Monday, June 11, 2007

Looming Compromise on CIRM Legislation?

The California stem cell agency seems to be heading towards something of a partial compromise concerning legislation aimed at ensuring a fair return to the state on its $3 billion stem cell research effort.

The bill – SB771 –is now in the Assembly after passing the Senate on a whopping 38-0 vote. Sen. Sheila Kuehl, D-Santa Monica, chair of the Health Committee, and Sen. George Runner of Antelope Valley, one of the Republican leaders, are co-authors.

The legislation came up for discussion at a meeting late last month of CIRM's Intellectual Property Task Force. Duane Roth, a San Diego pharmaceutical company executive and member of the CIRM Oversight Committee, suggested a modification in sharing net license revenues from CIRM-funded inventions.

According to one Senate analysis:
"The proposed commercial regulations by CIRM require that 17 percent of licensing fees in excess of $500,000 be paid to the state, that three times the grant amount be paid for patented products supported by CIRM, and that the state be entitled to 1% of all revenues in excess of $500,000 for the life of a patent if CIRM provided support over $5 million.

This bill would, instead, require the CIRM regulations provide the state 25% of net licensing revenues resulting from supported research; grant exclusive licenses to firms intending to provide access to resulting therapies to uninsured Californians."
Roth proposed changing CIRM's commercial regulations, which are still being drafted, to 25 percent as in the bill instead of the previous 17.

Roth told the IP task force, according to the transcript:
"I don't think it matters that much to industry that's going to take CIRM money, have an invention, and then license to a third party, whether they keep 83 percent of the revenue or 75 percent. And the reason I'm bringing it up is...it's difficult to explain. It can be explained, but it's difficult. And I think the rationale behind it is the hardest part of the explanation."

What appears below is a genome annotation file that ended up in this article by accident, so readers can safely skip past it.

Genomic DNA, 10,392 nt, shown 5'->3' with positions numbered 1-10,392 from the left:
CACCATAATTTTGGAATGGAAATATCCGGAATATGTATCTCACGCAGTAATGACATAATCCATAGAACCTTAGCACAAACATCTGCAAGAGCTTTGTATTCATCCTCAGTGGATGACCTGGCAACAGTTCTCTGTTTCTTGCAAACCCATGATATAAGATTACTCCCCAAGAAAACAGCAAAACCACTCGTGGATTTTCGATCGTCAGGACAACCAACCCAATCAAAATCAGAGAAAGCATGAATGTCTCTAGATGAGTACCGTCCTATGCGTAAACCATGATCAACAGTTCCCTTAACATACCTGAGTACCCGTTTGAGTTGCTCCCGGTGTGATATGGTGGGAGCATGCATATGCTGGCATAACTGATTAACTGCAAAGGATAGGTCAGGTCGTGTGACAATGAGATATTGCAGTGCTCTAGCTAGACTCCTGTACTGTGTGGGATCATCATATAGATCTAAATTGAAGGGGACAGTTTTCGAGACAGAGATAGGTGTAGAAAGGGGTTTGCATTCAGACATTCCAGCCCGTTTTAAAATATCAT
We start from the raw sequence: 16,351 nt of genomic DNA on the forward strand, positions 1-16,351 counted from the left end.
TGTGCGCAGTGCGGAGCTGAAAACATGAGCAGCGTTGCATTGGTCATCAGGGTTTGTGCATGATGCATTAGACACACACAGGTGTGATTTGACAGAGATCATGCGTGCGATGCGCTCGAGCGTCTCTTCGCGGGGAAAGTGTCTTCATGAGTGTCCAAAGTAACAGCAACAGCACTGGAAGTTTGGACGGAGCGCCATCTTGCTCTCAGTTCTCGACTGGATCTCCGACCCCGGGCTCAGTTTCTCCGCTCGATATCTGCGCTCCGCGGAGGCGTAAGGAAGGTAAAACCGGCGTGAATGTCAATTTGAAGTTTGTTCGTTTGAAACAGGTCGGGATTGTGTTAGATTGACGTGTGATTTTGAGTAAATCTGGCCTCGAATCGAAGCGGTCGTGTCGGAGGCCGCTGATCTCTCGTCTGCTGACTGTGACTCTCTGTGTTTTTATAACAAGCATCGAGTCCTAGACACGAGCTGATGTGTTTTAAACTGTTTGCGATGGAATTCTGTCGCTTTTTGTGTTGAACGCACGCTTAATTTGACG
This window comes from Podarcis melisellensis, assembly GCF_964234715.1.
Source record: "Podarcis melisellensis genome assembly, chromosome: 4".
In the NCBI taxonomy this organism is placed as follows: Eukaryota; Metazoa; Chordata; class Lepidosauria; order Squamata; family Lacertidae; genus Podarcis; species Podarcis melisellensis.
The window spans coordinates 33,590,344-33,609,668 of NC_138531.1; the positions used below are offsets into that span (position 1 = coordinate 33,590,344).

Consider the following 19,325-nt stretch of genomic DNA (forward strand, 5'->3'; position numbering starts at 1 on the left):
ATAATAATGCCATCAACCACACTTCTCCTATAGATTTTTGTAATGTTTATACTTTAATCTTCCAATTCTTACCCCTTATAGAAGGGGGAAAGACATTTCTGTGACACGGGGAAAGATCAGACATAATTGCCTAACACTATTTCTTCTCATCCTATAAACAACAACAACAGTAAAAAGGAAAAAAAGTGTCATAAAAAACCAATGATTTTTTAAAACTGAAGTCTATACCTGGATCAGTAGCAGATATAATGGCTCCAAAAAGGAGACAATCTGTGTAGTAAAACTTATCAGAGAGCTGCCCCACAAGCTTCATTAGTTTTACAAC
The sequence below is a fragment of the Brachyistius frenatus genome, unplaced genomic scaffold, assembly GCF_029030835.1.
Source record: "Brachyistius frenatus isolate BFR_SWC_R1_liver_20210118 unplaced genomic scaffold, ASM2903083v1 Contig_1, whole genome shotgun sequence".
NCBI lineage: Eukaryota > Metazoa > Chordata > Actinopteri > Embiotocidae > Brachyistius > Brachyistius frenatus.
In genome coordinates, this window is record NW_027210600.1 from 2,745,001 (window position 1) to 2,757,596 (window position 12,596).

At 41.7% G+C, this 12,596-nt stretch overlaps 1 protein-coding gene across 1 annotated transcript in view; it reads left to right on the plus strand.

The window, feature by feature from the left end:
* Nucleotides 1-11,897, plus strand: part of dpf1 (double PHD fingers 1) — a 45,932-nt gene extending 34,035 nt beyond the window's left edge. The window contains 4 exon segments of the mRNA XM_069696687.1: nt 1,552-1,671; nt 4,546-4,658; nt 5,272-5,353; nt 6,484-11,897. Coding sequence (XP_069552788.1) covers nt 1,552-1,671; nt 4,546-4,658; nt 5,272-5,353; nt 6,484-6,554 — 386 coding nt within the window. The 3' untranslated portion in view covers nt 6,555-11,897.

Roth also said a change would indicate that CIRM is willing to meet Kuehl halfway on the bill.
A quorum was not present at the IP Task Force meeting, so the group did not take an official vote. But no opposition to the change was expressed. An official policy change would require a vote of the full Oversight Committee, which opposes SB771.

The IP meeting occurred before the measure passed the Senate on the 38-0 vote.

Also discussed at the Task Force meeting was another issue related to SB 771 – affordable access. CIRM has moved away from language linking access to Medicaid prices.

Scott Tocher, a CIRM attorney, outlined problems with the Medicaid price and the rationale for linking access to the California RX Discount program, whose regulations are being formulated by the California Department of Health Services.

Kuehl's bill would require licensees of CIRM-funded therapies to provide access at Medicaid prices to patients whose care is provided with public funds.

The Task Force transcript is expected to available online soon on the CIRM web site.

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